For over 100 days now, midtown Manhattan, the largest office district in bustling New York, has resembled a ghost town. More than 240 million square feet of workspaces, spread across rows of glossy skyscrapers, have loomed over desolate streets littered with blue vinyl gloves. Mask-clad security guards have been the only people seen inside these buildings, many of which are global corporate headquarters. Before, they were joined by thousands of employees.
The deadly covid-19 outbreak has kept Manhattan’s daily workforce – which property consultancy Colliers’ estimates at 2.6 million – away from their workplaces since March 2020. As new infections subside, there is hope of a return to normalcy. But whether it will ever be business as usual for offices across Manhattan, and the rest of the world besides, is questionable. In a recent poll conducted by Partnership for New York City, a nonprofit organization, respondents from financial companies and other industries reportedly said they expected only 10 percent of their employees to return to working in the city offices by August 15. By December 31, that percentage would increase marginally to 29 percent.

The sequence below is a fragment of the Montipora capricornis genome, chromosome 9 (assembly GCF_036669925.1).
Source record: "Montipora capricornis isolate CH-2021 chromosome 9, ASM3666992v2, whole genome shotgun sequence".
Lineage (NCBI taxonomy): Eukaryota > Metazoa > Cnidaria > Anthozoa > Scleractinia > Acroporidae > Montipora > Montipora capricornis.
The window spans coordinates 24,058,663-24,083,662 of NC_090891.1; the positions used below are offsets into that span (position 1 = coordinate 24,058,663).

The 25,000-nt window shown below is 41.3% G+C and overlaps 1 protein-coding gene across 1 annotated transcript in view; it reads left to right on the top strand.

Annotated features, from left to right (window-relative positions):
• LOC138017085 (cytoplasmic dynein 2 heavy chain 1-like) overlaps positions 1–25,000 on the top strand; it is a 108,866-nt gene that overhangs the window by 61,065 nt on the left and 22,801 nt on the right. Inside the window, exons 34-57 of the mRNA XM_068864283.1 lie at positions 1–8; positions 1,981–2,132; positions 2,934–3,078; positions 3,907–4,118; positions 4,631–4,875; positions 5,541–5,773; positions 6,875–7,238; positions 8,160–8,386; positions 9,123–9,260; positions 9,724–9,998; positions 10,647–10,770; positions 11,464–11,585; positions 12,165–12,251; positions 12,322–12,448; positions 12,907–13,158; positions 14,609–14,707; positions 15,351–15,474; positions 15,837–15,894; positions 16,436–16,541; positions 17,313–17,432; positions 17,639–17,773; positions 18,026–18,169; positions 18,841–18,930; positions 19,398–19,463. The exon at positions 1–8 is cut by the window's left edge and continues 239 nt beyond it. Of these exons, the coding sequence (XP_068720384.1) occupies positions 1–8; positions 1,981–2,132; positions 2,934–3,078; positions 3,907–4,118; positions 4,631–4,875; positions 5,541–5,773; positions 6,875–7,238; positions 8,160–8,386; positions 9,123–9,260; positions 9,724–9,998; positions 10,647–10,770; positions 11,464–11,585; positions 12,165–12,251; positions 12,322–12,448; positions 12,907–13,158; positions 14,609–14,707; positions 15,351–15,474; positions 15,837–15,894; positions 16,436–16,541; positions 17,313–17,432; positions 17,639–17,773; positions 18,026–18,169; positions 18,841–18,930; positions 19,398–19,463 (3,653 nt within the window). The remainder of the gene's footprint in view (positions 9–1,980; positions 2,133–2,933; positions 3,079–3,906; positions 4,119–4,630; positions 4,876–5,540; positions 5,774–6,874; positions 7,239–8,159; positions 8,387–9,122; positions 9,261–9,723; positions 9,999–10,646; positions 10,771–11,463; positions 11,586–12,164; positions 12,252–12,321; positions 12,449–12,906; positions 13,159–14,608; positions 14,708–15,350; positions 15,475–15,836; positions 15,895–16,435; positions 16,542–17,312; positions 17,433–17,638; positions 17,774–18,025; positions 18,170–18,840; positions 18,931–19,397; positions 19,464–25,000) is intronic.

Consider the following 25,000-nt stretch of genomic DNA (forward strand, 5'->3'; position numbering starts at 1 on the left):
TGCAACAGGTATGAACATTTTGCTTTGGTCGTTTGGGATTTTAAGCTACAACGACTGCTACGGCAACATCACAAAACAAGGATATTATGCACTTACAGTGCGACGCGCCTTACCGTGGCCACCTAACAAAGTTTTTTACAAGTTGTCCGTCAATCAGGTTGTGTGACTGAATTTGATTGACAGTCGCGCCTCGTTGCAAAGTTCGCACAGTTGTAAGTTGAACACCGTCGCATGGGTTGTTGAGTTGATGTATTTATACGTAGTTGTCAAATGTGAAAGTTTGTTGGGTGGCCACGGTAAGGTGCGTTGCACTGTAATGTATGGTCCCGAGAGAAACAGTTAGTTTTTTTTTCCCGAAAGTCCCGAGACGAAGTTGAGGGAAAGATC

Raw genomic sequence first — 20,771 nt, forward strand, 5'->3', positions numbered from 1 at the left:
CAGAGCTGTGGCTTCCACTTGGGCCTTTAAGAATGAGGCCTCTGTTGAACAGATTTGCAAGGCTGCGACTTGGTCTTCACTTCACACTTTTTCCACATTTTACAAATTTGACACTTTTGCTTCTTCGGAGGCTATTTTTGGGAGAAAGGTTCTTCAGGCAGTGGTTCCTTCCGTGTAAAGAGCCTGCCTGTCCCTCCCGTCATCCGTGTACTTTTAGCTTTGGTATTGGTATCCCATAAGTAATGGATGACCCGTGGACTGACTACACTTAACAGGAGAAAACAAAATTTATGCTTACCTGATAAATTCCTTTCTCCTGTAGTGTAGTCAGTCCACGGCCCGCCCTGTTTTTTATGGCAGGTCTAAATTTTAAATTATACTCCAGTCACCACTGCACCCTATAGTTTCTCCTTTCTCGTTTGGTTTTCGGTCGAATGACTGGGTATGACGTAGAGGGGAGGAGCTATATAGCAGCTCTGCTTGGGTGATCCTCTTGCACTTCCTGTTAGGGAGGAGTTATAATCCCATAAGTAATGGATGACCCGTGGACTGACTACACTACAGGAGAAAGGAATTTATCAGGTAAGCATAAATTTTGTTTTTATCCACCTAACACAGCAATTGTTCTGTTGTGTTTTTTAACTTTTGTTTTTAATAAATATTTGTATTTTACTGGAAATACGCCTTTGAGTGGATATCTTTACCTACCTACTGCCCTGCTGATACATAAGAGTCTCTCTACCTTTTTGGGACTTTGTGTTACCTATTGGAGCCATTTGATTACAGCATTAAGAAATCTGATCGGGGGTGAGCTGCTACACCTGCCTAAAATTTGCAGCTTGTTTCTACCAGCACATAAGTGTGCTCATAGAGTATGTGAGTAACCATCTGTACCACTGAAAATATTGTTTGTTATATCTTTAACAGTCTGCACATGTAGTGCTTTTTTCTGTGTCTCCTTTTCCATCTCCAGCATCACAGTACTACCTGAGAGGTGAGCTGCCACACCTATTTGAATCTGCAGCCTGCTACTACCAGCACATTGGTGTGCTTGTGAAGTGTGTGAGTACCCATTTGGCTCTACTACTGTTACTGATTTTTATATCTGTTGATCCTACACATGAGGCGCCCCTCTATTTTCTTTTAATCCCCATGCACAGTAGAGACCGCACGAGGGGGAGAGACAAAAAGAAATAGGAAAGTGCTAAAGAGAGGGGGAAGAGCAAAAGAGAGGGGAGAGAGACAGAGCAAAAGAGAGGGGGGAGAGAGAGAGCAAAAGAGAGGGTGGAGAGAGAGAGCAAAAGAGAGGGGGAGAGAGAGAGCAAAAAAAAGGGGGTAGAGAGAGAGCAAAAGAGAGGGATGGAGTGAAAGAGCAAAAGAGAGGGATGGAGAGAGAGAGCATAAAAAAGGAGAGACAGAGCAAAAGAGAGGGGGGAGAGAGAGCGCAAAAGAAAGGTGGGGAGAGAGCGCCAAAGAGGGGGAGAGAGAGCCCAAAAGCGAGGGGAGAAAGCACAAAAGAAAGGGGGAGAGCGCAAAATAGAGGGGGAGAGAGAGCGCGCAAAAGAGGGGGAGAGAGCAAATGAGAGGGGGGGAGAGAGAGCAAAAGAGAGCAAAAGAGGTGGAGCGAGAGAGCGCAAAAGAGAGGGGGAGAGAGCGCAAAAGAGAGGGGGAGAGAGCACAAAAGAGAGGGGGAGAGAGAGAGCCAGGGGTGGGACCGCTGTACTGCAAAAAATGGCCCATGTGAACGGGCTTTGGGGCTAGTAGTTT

This presents an existential challenge for office landlords, many of which are institutional capital managers as well. A singular, all-important question looms for them: has the pandemic irreversibly altered the way in which office space is used, and thus, required? Those who believe the answer is yes have a subsequent question to ponder: will there be a resulting reset in how current office holdings and future office investments are underwritten?
“Office is one sector most subject to a reset in pricing” Josh Zegen, Madison Realty Capital
The answer so far depends on who you ask. The world’s biggest owner of real estate, Blackstone, recognizes this is a period of flux for the sector and is sitting on the fence. At a New York conference in May, the firm’s chairman and chief executive Stephen Schwarzman noted: “What’s going to happen to office buildings is actually quite interesting. At this point, the answer is, no one is sure.”
Firms with meaningful exposures to offices in their real estate portfolio are, expectedly, more optimistic in their rhetoric. They believe the pandemic has only accelerated trends already underway for years, including a reversal of space densification, decentralization, and a subsequent uptick in suburban office demand. Those based in Asia say cultural differences in working practices and labor laws will drive a faster recovery.
Meanwhile, the naysayers have a more bearish view of declining rents, rising vacancy and the high capex needed to make buildings covid-proof. Richard Mack, co-founder and chief executive of New York-based alternative lender Mack Real Estate Credit Strategies, proposes to PERE a more radical solution: the tranformation of some office buildings, along with retail and hotel assets, into something else entirely. “This will reduce the amount of obsolete space and then, hopefully, these sectors will become much more interesting,” he says.